Unveiling anti-Roma sentiments in Spain. What’s next after Covid-19?
The European Union is founded on the principles of human dignity and equal treatment irrespective of racial or ethnic origin. Upholding this commitment, the European Commissioner for Equality, Helena Dalli, recently called EU member states to “do their utmost to prevent national or ethnic minorities, in particular Roma, from becoming scapegoats in the current crisis”. Yet the Covid-19 pandemic has already unveiled anti-Roma sentiments across Europe, and this opens up a necessary debate on racism in our European societies.
As a member of Parliament in Spain, I supported the Spanish government’s efforts to recognise the vulnerability of Roma to Covid-19 in the context of preexisting structural inequalities as soon as the state of emergency was declared. And indeed, the government mapped almost a thousand neighbourhoods mostly populated by Roma living in a situation either of poverty or extreme poverty. Consequently, it deployed a plan to provide essential goods to poor families during the pandemic and to guarantee a basic income, as well as water and electricity supply. These were welcome measures; nevertheless, social and economic measures are not sufficient to protect Roma rights in these times. Since the start of the pandemic, Spanish Roma organisations, such as Khetane and Union Romani, have repeatedly denounced the use of racist language that portrays Roma communities as a threat to public health.
I have been shaken by the level of hatred spread by highly influential newspapers, insulting, ridiculing and slandering Roma communities. It was also striking to see cases of large mainstream media outlets calling for the use of police or military force against the Roma. Such messages of hatred have immediate consequences: there have been people encouraging a massive lynching and burning of Roma not respecting confinement measures through social media. No action was taken to condemn or prosecute these cases to date. Yet the Spanish law protects its citizens and specific minority groups against threats, crimes against moral integrity and hate speech, protections guaranteed in the penal code.
All socio-economic policies directed to Roma will prove fruitless if they are not backed up by a commitment to stop racism and its manifestations, including discrimination
During the Covid-19 crisis, we are taking urgent measures to strengthen the public health system and to provide medical and social care to those who need it. But this is not enough. Our country must be also vigilant to prevent any violation of fundamental rights. Deeply rooted racism manifests in situations of crisis, when social anxiety and discontent search for available channels of expression. And the Roma have historically proved to be an easy target, due to a sense of impunity linked to a widely accepted form of racism. The social climate of panic that prevails in times of Covid-19 is crucial to assess the significance and possible effects of racist narratives. They may serve the purpose of creating an intimidating, hostile, degrading, humiliating and offensive environment for Roma communities.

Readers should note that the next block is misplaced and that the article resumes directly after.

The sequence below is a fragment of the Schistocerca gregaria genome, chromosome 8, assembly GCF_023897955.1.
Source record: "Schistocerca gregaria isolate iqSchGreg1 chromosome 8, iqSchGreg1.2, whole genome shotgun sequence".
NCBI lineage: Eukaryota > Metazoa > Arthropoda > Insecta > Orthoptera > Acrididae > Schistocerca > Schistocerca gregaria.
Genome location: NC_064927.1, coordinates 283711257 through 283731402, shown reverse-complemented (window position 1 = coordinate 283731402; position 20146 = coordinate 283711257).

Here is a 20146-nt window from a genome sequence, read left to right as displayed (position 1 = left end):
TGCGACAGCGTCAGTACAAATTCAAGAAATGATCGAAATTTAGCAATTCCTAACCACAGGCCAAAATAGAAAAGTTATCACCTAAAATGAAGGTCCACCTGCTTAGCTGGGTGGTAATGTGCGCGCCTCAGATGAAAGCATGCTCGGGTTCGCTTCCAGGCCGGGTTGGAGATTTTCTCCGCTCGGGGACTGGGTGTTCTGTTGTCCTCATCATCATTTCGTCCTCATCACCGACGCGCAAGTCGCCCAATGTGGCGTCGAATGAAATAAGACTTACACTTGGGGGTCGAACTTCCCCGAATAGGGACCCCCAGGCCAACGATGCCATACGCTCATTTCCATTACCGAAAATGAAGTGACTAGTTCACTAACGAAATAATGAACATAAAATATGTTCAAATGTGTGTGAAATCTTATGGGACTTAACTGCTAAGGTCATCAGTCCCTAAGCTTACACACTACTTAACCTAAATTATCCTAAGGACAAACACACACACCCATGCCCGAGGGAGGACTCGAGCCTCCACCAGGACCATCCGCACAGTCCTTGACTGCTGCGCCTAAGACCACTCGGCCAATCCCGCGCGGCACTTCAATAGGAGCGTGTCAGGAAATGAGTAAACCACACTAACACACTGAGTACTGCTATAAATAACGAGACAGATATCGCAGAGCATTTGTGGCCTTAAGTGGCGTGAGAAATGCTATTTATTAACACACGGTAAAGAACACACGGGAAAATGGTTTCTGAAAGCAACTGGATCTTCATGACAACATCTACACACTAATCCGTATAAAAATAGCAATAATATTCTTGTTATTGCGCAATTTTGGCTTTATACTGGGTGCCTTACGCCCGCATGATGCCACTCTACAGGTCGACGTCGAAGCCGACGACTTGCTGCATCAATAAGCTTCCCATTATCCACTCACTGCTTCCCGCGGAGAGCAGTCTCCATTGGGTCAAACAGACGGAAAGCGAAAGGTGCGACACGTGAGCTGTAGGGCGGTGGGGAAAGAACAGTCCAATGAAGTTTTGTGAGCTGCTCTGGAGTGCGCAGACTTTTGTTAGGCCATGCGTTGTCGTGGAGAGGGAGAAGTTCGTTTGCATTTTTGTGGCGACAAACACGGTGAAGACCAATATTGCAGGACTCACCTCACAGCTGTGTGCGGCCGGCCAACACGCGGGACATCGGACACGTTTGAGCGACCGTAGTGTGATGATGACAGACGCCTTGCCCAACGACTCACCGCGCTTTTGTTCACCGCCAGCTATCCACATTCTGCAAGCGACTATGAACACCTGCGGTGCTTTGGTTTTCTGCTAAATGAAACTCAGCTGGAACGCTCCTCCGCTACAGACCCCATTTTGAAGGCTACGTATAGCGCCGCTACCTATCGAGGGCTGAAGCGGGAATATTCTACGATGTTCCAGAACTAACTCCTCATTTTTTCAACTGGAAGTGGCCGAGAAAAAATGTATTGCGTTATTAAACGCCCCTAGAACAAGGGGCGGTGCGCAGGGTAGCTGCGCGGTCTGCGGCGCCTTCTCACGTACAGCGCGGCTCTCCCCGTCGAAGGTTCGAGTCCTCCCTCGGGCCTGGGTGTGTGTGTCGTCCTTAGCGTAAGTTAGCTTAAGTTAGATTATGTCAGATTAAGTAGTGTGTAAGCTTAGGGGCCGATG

As a member of Parliament, I have said in different forums that all socio-economic policies directed to Roma will prove fruitless if they are not backed up by a commitment to stop racism and its manifestations, including discrimination.
In December this year, the EU framework for Roma inclusion will come to an end; and I’m sure there will be many lessons to learn on inequality from the Covid-19 crisis. One of them is the need to prioritise anti-racism in both national and EU programmes. Roma inclusion – understood as equal participation in all areas of society – seems unlikely to happen when harsh stigmatisation of and hatred against Roma communities continue to be allowed.
The construction of social fear embodied in the ‘Roma threat’ is the biggest barrier for accessing housing, quality jobs, or democratic structures of representation. These three areas of inclusion, as different as they are, require the quality of reliability; and this is precisely what has been denied to the Roma people. They have been deprived of the most essential social capital: trust. The misrepresentation of Roma in racist narratives has three main effects: damaging the reputation of an entire group of people; creating a fear-based public opinion; and ultimately legitimising the social and economic gap they face.
Such stigma is not new. Some say it has deep-rooted historical roots, drawing parallels to Europe’s infamous history of anti-Semitism. If so, it has had a lasting negative impact: surveys on intolerance regularly report the highest levels of hostility towards Roma among all groups in Europe.
This must stop: Spain and other EU member states have to enforce the law and protect Roma victims from such mistreatment. They have to sanction hate speech in any form, be it in the traditional media, online media or social media. In modern democracies, public institutions do not only mirror society’s values, they lead to societal transformations. They have a responsibility to educate the public and to stand up to protect everybody.
I trust Spain can lead the way to a new paradigm of inclusion and justice. Roma equality in European societies is more than a social inclusion issue; it is a human dignity issue. This requires committed and anti-racist politicians and public servants who ensure that Roma are equally treated and their fundamental rights are respected.
Ismael Cortés is a Roma scholar and Member of Parliament in Spain within the political party Unidas Podemos – En Comú Podem.